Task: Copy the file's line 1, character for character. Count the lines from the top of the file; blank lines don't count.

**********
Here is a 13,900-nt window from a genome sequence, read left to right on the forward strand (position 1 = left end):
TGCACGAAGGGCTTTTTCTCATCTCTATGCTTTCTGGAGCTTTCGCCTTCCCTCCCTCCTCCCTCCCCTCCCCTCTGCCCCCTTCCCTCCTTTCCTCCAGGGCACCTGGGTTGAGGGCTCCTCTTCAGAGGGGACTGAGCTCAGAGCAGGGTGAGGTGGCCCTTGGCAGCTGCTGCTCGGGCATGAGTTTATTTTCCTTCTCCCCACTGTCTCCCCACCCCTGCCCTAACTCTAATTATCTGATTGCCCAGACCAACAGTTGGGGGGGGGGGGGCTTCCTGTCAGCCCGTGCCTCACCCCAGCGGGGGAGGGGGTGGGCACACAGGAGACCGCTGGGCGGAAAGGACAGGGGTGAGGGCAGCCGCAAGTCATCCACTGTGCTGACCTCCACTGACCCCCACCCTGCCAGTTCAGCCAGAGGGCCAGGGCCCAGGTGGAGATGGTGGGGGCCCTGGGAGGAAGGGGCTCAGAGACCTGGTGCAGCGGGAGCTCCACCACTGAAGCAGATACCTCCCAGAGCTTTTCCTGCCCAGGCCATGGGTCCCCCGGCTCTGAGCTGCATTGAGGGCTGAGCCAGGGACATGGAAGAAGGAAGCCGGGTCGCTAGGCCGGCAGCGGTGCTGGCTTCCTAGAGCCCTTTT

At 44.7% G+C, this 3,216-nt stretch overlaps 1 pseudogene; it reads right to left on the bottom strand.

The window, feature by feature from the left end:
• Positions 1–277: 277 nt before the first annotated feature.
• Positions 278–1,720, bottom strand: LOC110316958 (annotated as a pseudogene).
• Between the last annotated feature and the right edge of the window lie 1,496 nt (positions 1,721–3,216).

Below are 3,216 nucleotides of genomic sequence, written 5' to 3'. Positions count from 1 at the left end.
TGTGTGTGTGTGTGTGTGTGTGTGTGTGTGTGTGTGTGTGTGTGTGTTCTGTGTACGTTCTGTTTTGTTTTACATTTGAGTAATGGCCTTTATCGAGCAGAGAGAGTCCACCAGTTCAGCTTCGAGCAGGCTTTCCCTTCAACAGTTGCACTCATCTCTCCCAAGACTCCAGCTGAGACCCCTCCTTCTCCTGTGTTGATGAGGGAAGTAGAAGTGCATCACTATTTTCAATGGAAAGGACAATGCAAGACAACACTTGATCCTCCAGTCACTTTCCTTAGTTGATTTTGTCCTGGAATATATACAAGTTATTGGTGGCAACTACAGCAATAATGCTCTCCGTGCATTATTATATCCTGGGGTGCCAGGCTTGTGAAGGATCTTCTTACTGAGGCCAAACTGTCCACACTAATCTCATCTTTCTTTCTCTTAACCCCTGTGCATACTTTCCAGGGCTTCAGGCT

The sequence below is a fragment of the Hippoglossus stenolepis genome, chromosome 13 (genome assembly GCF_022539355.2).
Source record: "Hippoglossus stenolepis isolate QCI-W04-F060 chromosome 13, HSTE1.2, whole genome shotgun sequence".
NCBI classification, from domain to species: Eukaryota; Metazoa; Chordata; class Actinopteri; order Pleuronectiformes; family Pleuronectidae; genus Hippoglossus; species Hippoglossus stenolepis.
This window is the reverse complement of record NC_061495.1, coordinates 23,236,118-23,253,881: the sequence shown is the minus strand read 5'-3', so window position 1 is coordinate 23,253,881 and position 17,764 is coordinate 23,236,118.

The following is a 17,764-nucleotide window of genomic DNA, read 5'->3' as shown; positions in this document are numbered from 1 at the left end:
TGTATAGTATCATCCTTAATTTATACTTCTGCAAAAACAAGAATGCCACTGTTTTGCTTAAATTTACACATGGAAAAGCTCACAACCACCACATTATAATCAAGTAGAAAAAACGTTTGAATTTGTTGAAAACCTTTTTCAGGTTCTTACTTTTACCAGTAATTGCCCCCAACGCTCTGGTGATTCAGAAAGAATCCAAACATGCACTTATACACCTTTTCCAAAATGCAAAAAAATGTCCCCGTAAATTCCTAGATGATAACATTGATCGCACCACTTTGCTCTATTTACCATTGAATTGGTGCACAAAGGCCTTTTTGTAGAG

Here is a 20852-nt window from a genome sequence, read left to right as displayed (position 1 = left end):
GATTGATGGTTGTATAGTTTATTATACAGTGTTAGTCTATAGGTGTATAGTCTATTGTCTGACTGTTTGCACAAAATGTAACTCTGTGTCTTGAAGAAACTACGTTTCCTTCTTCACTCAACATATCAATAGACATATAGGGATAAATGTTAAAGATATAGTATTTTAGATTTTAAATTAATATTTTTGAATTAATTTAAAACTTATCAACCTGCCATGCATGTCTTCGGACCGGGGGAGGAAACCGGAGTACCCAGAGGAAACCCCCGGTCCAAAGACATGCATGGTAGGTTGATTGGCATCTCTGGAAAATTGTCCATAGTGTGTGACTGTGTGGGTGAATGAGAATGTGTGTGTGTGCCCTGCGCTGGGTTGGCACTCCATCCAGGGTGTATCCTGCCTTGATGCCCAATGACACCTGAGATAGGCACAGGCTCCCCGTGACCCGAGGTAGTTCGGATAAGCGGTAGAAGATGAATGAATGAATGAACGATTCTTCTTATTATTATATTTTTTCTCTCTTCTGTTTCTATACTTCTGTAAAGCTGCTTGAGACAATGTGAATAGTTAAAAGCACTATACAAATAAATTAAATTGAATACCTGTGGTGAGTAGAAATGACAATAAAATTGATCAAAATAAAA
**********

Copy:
Here is a 13,900-nt window from a genome sequence, read left to right on the forward strand (position 1 = left end):